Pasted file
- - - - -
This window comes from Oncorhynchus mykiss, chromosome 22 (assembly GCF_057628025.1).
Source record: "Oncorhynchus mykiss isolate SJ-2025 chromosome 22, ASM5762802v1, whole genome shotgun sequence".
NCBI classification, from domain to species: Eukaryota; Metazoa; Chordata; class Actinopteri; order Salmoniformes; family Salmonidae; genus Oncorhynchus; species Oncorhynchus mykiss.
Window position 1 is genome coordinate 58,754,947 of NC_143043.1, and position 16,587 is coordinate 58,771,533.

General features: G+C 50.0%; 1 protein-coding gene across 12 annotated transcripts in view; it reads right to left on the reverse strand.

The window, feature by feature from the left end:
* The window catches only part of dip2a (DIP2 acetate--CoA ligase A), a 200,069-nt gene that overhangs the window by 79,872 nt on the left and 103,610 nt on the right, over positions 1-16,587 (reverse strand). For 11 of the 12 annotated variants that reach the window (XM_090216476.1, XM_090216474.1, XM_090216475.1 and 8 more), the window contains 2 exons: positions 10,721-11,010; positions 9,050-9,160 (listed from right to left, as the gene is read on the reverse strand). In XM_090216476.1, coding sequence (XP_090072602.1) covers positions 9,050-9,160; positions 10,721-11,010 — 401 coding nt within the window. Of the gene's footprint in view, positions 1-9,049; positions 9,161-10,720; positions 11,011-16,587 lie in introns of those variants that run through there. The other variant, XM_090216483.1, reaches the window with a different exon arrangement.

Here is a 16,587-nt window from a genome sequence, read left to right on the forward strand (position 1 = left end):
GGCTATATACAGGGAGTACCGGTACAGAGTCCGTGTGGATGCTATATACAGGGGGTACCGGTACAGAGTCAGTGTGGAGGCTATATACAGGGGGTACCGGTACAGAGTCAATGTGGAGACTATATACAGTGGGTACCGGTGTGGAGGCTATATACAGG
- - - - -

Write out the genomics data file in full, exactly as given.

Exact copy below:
This window comes from Oncorhynchus mykiss, chromosome 22 (assembly GCF_057628025.1).
Source record: "Oncorhynchus mykiss isolate SJ-2025 chromosome 22, ASM5762802v1, whole genome shotgun sequence".
NCBI classification, from domain to species: Eukaryota; Metazoa; Chordata; class Actinopteri; order Salmoniformes; family Salmonidae; genus Oncorhynchus; species Oncorhynchus mykiss.
Window position 1 is genome coordinate 58,754,947 of NC_143043.1, and position 16,587 is coordinate 58,771,533.

General features: G+C 50.0%; 1 protein-coding gene across 12 annotated transcripts in view; it reads right to left on the reverse strand.

The window, feature by feature from the left end:
* The window catches only part of dip2a (DIP2 acetate--CoA ligase A), a 200,069-nt gene that overhangs the window by 79,872 nt on the left and 103,610 nt on the right, over positions 1-16,587 (reverse strand). For 11 of the 12 annotated variants that reach the window (XM_090216476.1, XM_090216474.1, XM_090216475.1 and 8 more), the window contains 2 exons: positions 10,721-11,010; positions 9,050-9,160 (listed from right to left, as the gene is read on the reverse strand). In XM_090216476.1, coding sequence (XP_090072602.1) covers positions 9,050-9,160; positions 10,721-11,010 — 401 coding nt within the window. Of the gene's footprint in view, positions 1-9,049; positions 9,161-10,720; positions 11,011-16,587 lie in introns of those variants that run through there. The other variant, XM_090216483.1, reaches the window with a different exon arrangement.

Here is a 16,587-nt window from a genome sequence, read left to right on the forward strand (position 1 = left end):
GGCTATATACAGGGAGTACCGGTACAGAGTCCGTGTGGATGCTATATACAGGGGGTACCGGTACAGAGTCAGTGTGGAGGCTATATACAGGGGGTACCGGTACAGAGTCAATGTGGAGACTATATACAGTGGGTACCGGTGTGGAGGCTATATACAGG